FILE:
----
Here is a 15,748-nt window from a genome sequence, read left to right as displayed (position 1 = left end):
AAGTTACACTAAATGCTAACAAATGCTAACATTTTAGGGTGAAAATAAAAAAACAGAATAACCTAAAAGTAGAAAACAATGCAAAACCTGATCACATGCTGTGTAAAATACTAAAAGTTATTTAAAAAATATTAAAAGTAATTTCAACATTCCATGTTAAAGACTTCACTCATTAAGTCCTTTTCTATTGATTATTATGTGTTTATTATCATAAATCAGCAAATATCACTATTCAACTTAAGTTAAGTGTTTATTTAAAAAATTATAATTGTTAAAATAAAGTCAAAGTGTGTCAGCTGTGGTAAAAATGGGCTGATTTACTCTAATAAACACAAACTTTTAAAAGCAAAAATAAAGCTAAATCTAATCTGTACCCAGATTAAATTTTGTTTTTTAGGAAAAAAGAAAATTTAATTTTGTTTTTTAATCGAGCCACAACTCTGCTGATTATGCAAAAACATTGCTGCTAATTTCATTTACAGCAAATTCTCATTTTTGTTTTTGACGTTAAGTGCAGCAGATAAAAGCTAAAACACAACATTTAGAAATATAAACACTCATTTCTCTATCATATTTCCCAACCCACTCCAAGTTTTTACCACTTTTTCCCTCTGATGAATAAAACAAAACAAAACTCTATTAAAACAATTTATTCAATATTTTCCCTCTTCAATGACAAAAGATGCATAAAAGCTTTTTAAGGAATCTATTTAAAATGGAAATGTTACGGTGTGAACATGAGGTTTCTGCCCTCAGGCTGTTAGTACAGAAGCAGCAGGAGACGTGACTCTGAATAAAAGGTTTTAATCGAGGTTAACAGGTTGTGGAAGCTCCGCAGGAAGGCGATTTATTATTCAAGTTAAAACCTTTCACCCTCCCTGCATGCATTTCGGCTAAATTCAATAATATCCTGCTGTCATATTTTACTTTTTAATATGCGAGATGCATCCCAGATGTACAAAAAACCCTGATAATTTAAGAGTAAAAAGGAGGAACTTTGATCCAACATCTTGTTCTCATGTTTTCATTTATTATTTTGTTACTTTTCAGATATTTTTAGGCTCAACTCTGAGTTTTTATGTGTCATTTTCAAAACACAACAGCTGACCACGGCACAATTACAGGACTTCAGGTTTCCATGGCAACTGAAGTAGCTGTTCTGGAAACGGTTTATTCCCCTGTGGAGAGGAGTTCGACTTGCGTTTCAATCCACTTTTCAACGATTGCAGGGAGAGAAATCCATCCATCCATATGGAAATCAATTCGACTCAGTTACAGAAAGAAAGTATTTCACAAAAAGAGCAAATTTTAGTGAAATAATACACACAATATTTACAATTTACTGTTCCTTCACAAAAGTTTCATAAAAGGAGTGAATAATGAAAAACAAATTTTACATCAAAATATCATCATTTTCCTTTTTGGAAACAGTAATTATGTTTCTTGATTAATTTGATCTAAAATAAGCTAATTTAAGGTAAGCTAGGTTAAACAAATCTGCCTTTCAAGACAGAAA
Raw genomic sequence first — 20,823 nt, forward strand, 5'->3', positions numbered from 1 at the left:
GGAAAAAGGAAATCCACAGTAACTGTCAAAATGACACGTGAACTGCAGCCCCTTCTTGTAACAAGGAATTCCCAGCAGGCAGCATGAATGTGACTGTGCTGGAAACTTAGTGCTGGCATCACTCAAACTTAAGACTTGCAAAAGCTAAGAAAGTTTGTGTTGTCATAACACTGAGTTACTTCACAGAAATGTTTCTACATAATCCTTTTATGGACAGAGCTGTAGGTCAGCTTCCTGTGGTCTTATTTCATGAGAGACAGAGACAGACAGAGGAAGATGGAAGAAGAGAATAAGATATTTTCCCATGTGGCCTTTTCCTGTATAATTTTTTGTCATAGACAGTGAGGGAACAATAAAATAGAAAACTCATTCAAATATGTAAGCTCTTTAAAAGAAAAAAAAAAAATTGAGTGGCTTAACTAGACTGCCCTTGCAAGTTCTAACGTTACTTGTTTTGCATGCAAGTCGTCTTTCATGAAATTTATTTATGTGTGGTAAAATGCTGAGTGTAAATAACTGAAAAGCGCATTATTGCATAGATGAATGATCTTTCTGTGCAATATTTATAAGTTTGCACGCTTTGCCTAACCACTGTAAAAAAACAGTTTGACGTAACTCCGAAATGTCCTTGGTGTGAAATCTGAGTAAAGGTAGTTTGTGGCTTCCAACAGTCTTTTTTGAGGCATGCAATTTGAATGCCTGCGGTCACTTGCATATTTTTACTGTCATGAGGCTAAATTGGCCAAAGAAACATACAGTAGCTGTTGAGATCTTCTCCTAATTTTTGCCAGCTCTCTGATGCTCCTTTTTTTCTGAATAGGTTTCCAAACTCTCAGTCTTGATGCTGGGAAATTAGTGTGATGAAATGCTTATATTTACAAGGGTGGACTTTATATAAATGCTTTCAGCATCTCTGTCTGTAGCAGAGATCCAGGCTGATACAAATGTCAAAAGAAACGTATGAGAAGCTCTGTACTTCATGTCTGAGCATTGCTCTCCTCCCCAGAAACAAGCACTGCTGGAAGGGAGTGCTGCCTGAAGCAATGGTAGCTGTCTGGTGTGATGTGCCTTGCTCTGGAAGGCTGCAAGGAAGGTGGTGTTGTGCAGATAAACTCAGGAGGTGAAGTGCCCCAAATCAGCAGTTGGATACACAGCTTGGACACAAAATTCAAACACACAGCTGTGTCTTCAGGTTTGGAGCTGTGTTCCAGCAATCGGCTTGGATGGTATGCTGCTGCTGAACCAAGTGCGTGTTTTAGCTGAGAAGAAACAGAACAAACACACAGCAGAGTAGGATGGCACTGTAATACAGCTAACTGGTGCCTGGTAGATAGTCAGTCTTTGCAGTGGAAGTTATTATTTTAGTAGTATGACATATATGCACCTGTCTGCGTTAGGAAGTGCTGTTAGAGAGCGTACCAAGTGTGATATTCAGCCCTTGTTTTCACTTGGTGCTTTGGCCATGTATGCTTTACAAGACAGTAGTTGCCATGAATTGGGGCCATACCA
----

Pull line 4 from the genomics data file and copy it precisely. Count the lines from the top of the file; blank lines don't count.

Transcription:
GGAAAAAGGAAATCCACAGTAACTGTCAAAATGACACGTGAACTGCAGCCCCTTCTTGTAACAAGGAATTCCCAGCAGGCAGCATGAATGTGACTGTGCTGGAAACTTAGTGCTGGCATCACTCAAACTTAAGACTTGCAAAAGCTAAGAAAGTTTGTGTTGTCATAACACTGAGTTACTTCACAGAAATGTTTCTACATAATCCTTTTATGGACAGAGCTGTAGGTCAGCTTCCTGTGGTCTTATTTCATGAGAGACAGAGACAGACAGAGGAAGATGGAAGAAGAGAATAAGATATTTTCCCATGTGGCCTTTTCCTGTATAATTTTTTGTCATAGACAGTGAGGGAACAATAAAATAGAAAACTCATTCAAATATGTAAGCTCTTTAAAAGAAAAAAAAAAAATTGAGTGGCTTAACTAGACTGCCCTTGCAAGTTCTAACGTTACTTGTTTTGCATGCAAGTCGTCTTTCATGAAATTTATTTATGTGTGGTAAAATGCTGAGTGTAAATAACTGAAAAGCGCATTATTGCATAGATGAATGATCTTTCTGTGCAATATTTATAAGTTTGCACGCTTTGCCTAACCACTGTAAAAAAACAGTTTGACGTAACTCCGAAATGTCCTTGGTGTGAAATCTGAGTAAAGGTAGTTTGTGGCTTCCAACAGTCTTTTTTGAGGCATGCAATTTGAATGCCTGCGGTCACTTGCATATTTTTACTGTCATGAGGCTAAATTGGCCAAAGAAACATACAGTAGCTGTTGAGATCTTCTCCTAATTTTTGCCAGCTCTCTGATGCTCCTTTTTTTCTGAATAGGTTTCCAAACTCTCAGTCTTGATGCTGGGAAATTAGTGTGATGAAATGCTTATATTTACAAGGGTGGACTTTATATAAATGCTTTCAGCATCTCTGTCTGTAGCAGAGATCCAGGCTGATACAAATGTCAAAAGAAACGTATGAGAAGCTCTGTACTTCATGTCTGAGCATTGCTCTCCTCCCCAGAAACAAGCACTGCTGGAAGGGAGTGCTGCCTGAAGCAATGGTAGCTGTCTGGTGTGATGTGCCTTGCTCTGGAAGGCTGCAAGGAAGGTGGTGTTGTGCAGATAAACTCAGGAGGTGAAGTGCCCCAAATCAGCAGTTGGATACACAGCTTGGACACAAAATTCAAACACACAGCTGTGTCTTCAGGTTTGGAGCTGTGTTCCAGCAATCGGCTTGGATGGTATGCTGCTGCTGAACCAAGTGCGTGTTTTAGCTGAGAAGAAACAGAACAAACACACAGCAGAGTAGGATGGCACTGTAATACAGCTAACTGGTGCCTGGTAGATAGTCAGTCTTTGCAGTGGAAGTTATTATTTTAGTAGTATGACATATATGCACCTGTCTGCGTTAGGAAGTGCTGTTAGAGAGCGTACCAAGTGTGATATTCAGCCCTTGTTTTCACTTGGTGCTTTGGCCATGTATGCTTTACAAGACAGTAGTTGCCATGAATTGGGGCCATACCA